I am so proud of how you informed the neighbors. You are an inspiration. As for freezing, it might work where the bedbugs have no insulation. Couches, comforters, etc., provide too many places where bedbugs can be insulated where the real temperature won't drop low enough to kill them, not matter how long you keep the item frozen.
Just note that having a building made out of concrete doesn't really have an effect on the spread of the bugs. That's what my old building was made of, and I got them from a neighbor who tried to self-treat.
I've also read that they could go from window to window. Thanks Blow for the concrete info!
Thanks parakeets I thought they deserved to be informed. It's weird last summer when I first got them no one seemed to know anything about bedbugs. When I talked to my new neighbors here about them, all but one person told me they knew someone who had had them. A county a couple of counties over from ours closed all the schools in the county for two weeks because one grade school was infested. They also had the school nurses check all the elementary kids for bites. The children with bites will not be allowed to come back to school until the health officials have given their residences an all clear from what I've heard. I guess if the families can't afford treatments the health department is going to pay for getting rid of their bugs. Sounds like that county is taking it very serious.
Hi BBsBlow, I know that the concrete is no guarantee that they can't migrate. It's better than the last place I lived though, they could just literally walk under the wallboard from one apartment to another. I know that they have been known to travel along pipes as well, and there are holes through the concrete walls where the pipes go through. This building is just old enough that the pipes are probably all metal instead of pvc. At least the pipes travel though headers up nearly at ceiling level which might help some. We have hot water heat but the heat pipes, domestic water pipes and waste pipes come in through those headers. The central air is all self contained for each apartment so it is some deterrent having concrete walls, but not foolproof. They can just go under the front door and across the hall probably too. I'm treating the doorway daily with Pyrethrins and the carpets have DE and Pyrethrins in them.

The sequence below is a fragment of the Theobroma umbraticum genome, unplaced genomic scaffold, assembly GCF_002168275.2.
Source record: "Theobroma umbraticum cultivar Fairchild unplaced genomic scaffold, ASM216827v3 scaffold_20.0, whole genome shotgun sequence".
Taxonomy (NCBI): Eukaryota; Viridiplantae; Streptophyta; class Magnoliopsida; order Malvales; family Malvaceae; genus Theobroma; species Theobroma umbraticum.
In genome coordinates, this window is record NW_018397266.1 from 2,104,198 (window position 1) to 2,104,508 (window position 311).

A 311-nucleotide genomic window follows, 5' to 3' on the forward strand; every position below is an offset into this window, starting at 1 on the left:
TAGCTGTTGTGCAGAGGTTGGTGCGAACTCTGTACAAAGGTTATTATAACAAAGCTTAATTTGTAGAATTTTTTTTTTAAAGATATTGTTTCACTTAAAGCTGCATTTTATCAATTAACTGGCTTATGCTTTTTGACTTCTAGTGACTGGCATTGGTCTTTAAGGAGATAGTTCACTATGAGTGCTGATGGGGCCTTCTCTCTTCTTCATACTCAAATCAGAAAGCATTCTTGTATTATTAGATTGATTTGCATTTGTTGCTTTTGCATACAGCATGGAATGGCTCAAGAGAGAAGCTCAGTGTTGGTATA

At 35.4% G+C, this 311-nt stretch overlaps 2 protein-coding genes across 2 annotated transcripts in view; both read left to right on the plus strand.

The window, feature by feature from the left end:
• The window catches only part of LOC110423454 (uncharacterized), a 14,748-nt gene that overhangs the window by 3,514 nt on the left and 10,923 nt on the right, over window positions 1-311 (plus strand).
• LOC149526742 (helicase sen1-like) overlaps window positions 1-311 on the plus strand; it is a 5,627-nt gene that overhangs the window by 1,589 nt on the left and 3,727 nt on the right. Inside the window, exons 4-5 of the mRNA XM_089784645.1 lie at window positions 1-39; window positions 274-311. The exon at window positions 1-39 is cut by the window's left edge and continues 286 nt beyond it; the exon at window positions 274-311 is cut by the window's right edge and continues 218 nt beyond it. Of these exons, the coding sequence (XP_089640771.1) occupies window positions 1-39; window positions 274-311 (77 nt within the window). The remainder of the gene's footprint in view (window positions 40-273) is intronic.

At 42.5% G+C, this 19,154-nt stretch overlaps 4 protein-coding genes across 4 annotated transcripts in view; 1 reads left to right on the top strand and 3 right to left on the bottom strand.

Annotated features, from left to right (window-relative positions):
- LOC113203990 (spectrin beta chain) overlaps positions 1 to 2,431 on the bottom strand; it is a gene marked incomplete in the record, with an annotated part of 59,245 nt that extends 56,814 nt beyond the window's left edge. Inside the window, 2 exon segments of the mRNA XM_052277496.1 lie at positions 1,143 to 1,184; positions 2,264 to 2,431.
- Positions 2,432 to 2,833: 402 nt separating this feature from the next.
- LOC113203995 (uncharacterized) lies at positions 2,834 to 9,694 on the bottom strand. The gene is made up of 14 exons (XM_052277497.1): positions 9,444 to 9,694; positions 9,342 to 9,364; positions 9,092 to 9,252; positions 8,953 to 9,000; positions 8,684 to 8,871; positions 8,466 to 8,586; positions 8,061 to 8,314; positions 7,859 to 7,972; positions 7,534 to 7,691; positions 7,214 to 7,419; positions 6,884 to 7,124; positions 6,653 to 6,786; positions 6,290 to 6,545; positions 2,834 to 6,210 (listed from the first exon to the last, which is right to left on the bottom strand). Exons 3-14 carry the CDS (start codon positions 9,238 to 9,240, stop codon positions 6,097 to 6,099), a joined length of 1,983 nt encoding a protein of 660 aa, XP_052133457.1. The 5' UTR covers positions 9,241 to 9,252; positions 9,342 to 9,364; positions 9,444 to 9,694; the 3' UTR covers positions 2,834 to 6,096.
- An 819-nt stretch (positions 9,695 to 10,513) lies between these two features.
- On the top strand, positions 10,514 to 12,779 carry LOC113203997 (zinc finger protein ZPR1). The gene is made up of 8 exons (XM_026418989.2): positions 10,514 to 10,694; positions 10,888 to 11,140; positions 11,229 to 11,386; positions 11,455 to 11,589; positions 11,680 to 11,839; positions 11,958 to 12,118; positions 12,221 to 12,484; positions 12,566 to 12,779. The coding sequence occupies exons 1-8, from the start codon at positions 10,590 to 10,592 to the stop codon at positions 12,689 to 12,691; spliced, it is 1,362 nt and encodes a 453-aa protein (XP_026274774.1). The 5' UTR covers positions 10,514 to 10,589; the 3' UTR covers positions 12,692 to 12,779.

I don't intend to just self treat though, if this doesn't work. I'm trying to save some of the furniture this time though. The couch was the only place I saw them and the only place I've been bitten. It was removed extremely carefully and burned. The other furniture has been extremely well inspected and is being treated regularly. Also the couch was the only piece of living room furniture really used at all. We don't have guests very often and we always sat on the couch. So I doubt that they would really settle into the chair or the love seat. If I find one more bug or one more bite though, I'm signing a contract for 16 weekly treatments, which is not cheap. I just want to beat them completely this time and I'm motivated to do whatever I have to win.
I know now I shouldn't have used the bombs, but after six months of being free of them I kind of had a nervous breakdown on the day I found out they were back. At least I had enough sense to treat the baseboards and front doorway before I set them off, and gave info packs to everyone in the building. If they did spread I will do what it takes to solve the problem because it sure looks like I am the one who brought them in. I does no good for me to beat them in my apartment if they will just come back from another one. I hadn't heard of them going window to window, but it does sound possible. I don't think I have to worry too much about that right now though, as I live in Northern Kentucky and it's pretty cold outside already. I've learned a lot already from this forum, I'm glad it's here and that I joined. Later... cos